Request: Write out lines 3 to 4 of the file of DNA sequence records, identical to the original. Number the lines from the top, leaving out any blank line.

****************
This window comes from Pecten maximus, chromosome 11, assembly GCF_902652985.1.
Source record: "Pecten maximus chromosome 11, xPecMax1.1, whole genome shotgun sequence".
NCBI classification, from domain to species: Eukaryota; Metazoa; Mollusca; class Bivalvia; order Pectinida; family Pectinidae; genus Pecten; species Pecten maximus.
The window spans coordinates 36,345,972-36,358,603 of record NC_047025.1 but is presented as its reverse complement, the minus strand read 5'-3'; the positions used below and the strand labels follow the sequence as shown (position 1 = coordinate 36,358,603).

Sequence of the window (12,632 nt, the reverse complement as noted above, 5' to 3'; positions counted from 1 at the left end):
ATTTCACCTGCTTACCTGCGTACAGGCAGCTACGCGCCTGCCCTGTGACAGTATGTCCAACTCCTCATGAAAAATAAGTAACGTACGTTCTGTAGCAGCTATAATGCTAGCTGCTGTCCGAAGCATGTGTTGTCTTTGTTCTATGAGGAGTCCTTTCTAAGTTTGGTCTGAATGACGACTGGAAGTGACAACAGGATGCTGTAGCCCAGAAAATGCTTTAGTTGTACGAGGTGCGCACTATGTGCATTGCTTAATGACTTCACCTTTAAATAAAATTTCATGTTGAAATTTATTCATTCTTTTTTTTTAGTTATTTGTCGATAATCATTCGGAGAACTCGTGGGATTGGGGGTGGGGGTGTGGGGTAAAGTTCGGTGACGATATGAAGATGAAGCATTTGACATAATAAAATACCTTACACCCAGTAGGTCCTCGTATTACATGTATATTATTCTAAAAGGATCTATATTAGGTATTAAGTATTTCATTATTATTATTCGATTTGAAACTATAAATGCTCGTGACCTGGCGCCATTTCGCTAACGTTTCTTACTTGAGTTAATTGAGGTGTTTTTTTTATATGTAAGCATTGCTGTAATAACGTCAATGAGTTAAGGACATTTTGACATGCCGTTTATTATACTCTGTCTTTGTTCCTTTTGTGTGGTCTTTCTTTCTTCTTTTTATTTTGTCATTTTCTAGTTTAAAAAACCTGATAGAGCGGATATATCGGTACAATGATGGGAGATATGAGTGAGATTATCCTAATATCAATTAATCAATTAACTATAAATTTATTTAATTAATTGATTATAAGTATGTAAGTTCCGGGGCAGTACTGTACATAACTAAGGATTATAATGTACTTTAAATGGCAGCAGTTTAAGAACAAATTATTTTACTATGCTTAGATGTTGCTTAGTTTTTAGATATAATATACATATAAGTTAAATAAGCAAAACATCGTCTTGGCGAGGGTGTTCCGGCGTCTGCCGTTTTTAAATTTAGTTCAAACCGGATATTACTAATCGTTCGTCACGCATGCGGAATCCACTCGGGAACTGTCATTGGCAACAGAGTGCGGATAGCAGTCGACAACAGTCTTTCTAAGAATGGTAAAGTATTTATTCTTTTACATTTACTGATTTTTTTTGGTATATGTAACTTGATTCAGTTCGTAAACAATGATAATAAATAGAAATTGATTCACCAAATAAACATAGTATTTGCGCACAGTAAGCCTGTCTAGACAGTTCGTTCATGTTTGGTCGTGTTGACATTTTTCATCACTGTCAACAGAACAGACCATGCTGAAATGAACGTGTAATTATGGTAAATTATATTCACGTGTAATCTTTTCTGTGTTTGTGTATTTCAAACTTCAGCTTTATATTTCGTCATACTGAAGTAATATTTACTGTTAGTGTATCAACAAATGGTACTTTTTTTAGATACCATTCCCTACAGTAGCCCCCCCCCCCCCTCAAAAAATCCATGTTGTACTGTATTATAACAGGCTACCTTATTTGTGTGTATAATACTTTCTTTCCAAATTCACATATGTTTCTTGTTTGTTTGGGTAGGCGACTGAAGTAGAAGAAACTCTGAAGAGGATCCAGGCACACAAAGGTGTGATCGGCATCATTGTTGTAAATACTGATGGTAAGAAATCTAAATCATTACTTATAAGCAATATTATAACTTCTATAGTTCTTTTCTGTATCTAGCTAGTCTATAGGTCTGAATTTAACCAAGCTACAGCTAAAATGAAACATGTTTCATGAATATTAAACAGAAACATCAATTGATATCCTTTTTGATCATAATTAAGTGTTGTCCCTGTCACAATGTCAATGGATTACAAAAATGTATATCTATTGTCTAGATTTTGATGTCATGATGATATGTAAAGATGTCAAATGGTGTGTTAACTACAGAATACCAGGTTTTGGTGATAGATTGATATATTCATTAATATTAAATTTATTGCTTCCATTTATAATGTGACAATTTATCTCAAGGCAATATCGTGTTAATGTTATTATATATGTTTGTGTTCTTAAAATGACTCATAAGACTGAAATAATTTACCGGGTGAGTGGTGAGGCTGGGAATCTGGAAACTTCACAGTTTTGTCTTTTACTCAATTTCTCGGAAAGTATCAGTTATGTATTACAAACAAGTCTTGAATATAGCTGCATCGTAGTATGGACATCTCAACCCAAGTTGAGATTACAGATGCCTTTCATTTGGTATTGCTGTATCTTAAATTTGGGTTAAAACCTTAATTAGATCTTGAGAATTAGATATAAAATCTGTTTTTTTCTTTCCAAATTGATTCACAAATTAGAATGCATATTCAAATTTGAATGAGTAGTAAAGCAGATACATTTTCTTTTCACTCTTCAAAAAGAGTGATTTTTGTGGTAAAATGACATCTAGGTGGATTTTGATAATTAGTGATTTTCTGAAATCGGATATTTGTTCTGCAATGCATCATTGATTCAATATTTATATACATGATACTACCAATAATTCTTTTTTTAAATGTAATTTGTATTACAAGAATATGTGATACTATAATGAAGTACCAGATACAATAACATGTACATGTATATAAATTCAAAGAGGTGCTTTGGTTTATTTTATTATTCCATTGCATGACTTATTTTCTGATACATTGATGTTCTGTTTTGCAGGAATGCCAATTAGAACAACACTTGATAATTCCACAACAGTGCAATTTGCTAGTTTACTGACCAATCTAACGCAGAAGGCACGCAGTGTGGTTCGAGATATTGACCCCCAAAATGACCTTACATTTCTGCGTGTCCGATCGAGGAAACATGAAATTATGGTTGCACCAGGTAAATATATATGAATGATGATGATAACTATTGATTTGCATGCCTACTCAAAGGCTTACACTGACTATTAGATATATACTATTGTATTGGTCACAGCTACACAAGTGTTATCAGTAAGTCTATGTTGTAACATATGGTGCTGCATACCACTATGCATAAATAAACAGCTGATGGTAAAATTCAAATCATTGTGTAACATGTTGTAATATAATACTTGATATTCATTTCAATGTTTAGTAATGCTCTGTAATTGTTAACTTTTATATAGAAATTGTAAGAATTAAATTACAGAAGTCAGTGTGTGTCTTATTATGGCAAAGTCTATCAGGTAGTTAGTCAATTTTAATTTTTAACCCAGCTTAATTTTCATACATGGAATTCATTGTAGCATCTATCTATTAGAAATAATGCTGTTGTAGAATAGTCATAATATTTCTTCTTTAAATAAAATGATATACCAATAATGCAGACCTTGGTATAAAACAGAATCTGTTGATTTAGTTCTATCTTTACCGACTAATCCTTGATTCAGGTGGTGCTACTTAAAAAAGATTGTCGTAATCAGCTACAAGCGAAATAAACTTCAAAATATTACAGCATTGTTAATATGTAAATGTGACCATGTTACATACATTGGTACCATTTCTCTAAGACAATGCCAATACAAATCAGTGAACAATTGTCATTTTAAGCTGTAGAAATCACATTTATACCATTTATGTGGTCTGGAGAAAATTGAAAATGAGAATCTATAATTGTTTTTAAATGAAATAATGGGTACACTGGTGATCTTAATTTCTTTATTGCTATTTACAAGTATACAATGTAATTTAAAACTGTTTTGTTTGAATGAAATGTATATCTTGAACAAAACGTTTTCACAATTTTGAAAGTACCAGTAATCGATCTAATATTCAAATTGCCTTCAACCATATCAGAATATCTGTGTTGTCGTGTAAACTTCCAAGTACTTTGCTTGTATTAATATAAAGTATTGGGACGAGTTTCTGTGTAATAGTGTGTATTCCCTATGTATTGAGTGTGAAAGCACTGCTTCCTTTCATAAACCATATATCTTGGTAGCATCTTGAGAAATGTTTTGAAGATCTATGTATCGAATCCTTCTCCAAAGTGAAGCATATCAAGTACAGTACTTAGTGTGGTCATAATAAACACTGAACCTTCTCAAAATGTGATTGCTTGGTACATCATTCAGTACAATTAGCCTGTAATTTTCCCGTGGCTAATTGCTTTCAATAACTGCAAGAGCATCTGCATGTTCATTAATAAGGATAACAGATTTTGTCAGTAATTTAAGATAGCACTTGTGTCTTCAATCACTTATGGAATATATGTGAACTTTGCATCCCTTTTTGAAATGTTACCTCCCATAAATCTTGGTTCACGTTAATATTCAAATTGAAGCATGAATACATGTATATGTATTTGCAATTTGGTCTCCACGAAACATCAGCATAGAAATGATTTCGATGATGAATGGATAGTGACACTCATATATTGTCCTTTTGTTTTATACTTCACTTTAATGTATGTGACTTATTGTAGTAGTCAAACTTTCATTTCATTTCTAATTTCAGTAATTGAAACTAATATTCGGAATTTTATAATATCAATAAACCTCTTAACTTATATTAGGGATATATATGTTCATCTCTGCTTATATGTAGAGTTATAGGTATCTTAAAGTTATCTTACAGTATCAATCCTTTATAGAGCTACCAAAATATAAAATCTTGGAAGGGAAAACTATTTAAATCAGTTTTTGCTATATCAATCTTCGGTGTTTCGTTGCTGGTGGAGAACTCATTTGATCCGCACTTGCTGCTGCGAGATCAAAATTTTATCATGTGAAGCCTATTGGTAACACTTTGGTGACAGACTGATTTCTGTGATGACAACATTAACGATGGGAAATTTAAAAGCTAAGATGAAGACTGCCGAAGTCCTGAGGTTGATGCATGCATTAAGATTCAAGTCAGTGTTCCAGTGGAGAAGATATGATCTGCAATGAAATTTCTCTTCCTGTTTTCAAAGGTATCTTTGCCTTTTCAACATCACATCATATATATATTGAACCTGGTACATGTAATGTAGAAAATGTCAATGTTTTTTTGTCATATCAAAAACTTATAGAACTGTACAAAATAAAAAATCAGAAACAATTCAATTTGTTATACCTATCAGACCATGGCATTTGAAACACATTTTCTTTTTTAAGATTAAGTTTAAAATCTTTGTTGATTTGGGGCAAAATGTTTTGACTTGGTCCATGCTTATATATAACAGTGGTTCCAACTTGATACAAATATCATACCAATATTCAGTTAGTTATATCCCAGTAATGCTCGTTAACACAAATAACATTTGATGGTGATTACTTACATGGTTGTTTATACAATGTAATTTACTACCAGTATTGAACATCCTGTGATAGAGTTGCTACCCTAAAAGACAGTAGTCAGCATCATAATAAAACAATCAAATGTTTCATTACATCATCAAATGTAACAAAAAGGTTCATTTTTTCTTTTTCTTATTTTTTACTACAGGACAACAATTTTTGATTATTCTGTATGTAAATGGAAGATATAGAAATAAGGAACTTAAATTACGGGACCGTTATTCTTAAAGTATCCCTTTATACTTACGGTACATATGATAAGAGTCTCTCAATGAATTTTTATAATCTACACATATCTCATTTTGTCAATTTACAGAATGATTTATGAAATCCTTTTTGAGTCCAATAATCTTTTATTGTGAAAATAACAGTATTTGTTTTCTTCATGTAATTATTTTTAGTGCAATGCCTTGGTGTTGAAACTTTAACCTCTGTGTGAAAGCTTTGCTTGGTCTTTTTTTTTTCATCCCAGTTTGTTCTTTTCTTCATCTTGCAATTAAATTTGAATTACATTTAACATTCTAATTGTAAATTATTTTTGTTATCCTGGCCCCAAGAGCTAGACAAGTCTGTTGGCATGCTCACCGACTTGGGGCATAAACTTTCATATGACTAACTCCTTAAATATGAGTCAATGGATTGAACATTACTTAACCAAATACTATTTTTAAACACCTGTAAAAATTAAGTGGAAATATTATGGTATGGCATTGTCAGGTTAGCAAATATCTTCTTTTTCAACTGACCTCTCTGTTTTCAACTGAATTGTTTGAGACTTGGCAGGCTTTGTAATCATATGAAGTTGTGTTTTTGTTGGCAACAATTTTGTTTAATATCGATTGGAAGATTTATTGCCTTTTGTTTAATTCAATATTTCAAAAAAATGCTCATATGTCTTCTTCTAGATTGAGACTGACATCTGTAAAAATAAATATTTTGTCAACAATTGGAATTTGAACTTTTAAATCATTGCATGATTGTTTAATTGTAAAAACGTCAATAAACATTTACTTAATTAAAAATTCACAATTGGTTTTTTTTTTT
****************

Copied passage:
NCBI classification, from domain to species: Eukaryota; Metazoa; Mollusca; class Bivalvia; order Pectinida; family Pectinidae; genus Pecten; species Pecten maximus.
The window spans coordinates 36,345,972-36,358,603 of record NC_047025.1 but is presented as its reverse complement, the minus strand read 5'-3'; the positions used below and the strand labels follow the sequence as shown (position 1 = coordinate 36,358,603).